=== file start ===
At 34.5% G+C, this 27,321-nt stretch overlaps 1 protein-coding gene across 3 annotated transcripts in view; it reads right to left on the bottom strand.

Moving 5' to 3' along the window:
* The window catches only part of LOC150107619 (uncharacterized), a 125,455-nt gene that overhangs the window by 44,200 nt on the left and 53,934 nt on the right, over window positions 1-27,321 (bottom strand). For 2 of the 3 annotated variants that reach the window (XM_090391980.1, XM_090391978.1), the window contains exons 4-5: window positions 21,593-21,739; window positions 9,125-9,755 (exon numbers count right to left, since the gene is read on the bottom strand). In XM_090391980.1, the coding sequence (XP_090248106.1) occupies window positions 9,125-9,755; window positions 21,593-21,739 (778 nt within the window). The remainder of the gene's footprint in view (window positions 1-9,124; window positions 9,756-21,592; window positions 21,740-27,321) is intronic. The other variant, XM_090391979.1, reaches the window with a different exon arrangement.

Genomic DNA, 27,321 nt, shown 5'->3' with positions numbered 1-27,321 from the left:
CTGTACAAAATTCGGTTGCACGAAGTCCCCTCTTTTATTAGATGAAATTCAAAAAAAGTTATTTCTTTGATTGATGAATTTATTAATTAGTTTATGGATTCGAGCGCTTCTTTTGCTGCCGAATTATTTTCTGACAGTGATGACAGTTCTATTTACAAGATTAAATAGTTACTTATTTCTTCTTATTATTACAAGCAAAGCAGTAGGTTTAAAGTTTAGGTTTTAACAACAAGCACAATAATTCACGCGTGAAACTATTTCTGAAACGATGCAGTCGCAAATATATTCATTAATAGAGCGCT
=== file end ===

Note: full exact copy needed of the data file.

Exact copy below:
At 34.5% G+C, this 27,321-nt stretch overlaps 1 protein-coding gene across 3 annotated transcripts in view; it reads right to left on the bottom strand.

Moving 5' to 3' along the window:
* The window catches only part of LOC150107619 (uncharacterized), a 125,455-nt gene that overhangs the window by 44,200 nt on the left and 53,934 nt on the right, over window positions 1-27,321 (bottom strand). For 2 of the 3 annotated variants that reach the window (XM_090391980.1, XM_090391978.1), the window contains exons 4-5: window positions 21,593-21,739; window positions 9,125-9,755 (exon numbers count right to left, since the gene is read on the bottom strand). In XM_090391980.1, the coding sequence (XP_090248106.1) occupies window positions 9,125-9,755; window positions 21,593-21,739 (778 nt within the window). The remainder of the gene's footprint in view (window positions 1-9,124; window positions 9,756-21,592; window positions 21,740-27,321) is intronic. The other variant, XM_090391979.1, reaches the window with a different exon arrangement.

Genomic DNA, 27,321 nt, shown 5'->3' with positions numbered 1-27,321 from the left:
CTGTACAAAATTCGGTTGCACGAAGTCCCCTCTTTTATTAGATGAAATTCAAAAAAAGTTATTTCTTTGATTGATGAATTTATTAATTAGTTTATGGATTCGAGCGCTTCTTTTGCTGCCGAATTATTTTCTGACAGTGATGACAGTTCTATTTACAAGATTAAATAGTTACTTATTTCTTCTTATTATTACAAGCAAAGCAGTAGGTTTAAAGTTTAGGTTTTAACAACAAGCACAATAATTCACGCGTGAAACTATTTCTGAAACGATGCAGTCGCAAATATATTCATTAATAGAGCGCT